'It seems I am always on standby' – acting SAA chief

It has been a tough period for airlines in southern Africa and the rest of the continent, acting SAA CEO Zuks Ramasia said on Friday.

She was one of the opening speakers at the annual general meeting of the Airline Association of Southern Africa (AASA) hosted by Air Austral on the Indian Ocean island of Reunion. She was appointed as the flag carrier's interim head in June after Vuyani Jarana stepped down.

The International Air Transport Association (IATA) expects the global scheduled airline industry to achieve a $28bn profit this year – down from $35bn in 2018, but still a profit.

In Africa, by contrast, airlines are collectively expected to lose another $300m in 2019 – the 9th straight year of losses for the continent.

Ramasia – who is also deputy chair of AASA – believes African airlines can still be enabled to compete with international airlines. 

But she said many African airlines experience fluctuating fortunes, including operationally. SAA itself recently failed to submit its 2018/2019 report, and requires billions in bailouts to stay afloat.

Of the financially embattled state-owned airline she represents, Ramasia said they had "done [their] best".

"At SAA we did our best by, for instance, launching a ‘boutique service’ on the London flight, and feedback indicates this flight is on demand."

"It seems I am always on standby," Ramasia jokingly added, in an apparent reference to serving as SAA CEO in an acting capacity, as well as being deputy chair of AASA.

Pondering on what is stopping African airlines like SAA from reaching the next level, she said, "We (the African airline industry) can’t rest. We must do something all the time (to improve)."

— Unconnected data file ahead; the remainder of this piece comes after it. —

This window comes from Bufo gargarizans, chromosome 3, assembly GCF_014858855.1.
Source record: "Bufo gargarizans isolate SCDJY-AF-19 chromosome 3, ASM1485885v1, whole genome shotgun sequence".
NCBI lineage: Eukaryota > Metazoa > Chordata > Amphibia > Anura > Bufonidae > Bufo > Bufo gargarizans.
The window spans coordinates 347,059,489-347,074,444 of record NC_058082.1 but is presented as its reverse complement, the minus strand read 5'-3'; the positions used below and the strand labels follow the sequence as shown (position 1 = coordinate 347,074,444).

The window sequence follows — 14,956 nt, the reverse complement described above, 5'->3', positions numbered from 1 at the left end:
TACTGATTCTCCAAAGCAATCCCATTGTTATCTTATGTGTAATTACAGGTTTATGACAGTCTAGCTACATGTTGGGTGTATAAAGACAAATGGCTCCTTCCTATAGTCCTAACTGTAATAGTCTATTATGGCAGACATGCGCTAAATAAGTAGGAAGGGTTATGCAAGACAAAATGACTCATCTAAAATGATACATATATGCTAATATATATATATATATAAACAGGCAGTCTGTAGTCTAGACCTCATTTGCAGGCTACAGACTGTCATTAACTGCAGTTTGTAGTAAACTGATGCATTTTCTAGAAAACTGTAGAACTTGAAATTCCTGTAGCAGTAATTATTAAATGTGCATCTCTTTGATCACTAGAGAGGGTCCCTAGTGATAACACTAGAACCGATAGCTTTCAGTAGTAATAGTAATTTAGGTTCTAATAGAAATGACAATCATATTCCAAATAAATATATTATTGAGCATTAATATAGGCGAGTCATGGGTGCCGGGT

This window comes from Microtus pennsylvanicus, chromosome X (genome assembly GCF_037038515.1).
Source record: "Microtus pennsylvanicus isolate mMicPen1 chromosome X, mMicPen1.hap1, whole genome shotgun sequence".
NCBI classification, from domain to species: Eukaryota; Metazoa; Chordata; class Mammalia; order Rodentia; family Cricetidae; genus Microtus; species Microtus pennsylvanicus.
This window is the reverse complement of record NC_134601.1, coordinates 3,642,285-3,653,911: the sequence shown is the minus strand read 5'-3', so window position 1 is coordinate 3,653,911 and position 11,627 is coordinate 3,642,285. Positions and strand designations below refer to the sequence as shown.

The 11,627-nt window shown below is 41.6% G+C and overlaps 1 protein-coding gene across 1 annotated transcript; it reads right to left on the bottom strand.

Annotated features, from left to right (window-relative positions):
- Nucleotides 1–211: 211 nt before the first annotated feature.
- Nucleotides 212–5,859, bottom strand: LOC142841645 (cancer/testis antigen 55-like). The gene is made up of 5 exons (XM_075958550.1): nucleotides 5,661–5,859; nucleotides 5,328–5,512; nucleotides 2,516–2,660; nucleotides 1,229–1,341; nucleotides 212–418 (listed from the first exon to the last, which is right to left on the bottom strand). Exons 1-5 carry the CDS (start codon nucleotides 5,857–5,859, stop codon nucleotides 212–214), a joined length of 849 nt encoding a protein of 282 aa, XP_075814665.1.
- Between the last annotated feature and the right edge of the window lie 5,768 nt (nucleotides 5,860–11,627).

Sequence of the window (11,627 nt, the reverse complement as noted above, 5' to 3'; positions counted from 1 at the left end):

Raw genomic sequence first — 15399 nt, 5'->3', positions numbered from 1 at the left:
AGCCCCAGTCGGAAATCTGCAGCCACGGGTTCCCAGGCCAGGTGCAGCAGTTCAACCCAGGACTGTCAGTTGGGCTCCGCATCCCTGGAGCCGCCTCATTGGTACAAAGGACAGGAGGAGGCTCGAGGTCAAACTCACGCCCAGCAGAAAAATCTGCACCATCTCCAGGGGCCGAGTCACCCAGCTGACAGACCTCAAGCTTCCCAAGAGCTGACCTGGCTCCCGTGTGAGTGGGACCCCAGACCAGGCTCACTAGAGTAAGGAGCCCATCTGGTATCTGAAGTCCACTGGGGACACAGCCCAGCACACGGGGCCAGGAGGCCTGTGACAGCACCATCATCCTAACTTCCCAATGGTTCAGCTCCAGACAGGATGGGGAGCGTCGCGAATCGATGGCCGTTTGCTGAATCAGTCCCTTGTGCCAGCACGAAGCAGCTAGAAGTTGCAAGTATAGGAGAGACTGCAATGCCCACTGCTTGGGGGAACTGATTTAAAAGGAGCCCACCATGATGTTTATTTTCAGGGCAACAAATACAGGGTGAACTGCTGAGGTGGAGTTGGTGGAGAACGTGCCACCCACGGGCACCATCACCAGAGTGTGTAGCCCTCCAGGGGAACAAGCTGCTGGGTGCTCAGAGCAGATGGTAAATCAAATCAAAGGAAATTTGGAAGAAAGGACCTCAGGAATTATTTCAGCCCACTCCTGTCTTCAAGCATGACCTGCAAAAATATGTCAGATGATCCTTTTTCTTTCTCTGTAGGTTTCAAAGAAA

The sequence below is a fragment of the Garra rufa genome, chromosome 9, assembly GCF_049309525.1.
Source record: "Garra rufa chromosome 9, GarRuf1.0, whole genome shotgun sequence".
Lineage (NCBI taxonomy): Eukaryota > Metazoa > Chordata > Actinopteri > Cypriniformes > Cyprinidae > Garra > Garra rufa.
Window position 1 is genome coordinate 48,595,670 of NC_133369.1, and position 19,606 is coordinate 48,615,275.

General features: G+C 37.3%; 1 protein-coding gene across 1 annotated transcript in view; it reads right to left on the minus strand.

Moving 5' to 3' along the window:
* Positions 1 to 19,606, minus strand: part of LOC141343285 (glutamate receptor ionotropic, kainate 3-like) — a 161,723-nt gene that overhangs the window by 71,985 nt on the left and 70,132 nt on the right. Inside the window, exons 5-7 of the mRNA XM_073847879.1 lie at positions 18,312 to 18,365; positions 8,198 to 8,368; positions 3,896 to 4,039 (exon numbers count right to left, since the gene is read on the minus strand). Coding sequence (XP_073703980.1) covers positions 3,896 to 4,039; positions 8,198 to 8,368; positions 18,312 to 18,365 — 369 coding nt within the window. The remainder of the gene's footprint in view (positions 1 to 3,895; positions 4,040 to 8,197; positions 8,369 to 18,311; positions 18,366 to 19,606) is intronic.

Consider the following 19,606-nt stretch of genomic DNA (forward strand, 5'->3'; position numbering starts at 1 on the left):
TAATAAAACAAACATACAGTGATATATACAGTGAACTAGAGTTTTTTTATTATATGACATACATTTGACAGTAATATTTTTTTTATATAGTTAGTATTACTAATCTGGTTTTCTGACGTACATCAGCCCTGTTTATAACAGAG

The southern African region comprises 17 states – 16 SADC countries and the French island of Reunion. There are 25 scheduled commercial airlines operating in the region of which 13 are state-owned, three with joint public-private ownership and nine privately owned.

Of these six are profitable, two of which are state-owned – and nine are unprofitable. The performance of the remaining 10 are not known since their financial results are not published.

Globally passenger growth has slowed from 6.6% in 2018 to 5.6% so far this year. In Africa the average growth has accelerated by 2.8% this year compared to 2.3% last year.

Over the long term, annual passenger traffic growth is forecast to average 4.4% globally and 5.6% for Africa.

As for airfreight, global trade tensions are driving a negative global trend of 3.5% in 2019, with Africa deriving some benefit - a marginally positive growth of around 2% in 2019. Global data for August released this week indicate a 3.9% decline globally in airfreight and an 8% growth in Africa.

"We (the African airline industry) need to examine what is stopping us and constraining us and what can we do better. We have to be very honest and look at ourselves and ask what we can do to leapfrog and be better than everyone else," Ramasia said.

"Aviation is there for everyone. The stage is there for us to perform. Let nothing stop us. Let us learn and do our best for aviation in Africa."

UPDATE: Ramasia has since been elected as new AASA chair at the organisation's AGM on Saturday.

Fin24 is a guest of AASA at its AGM.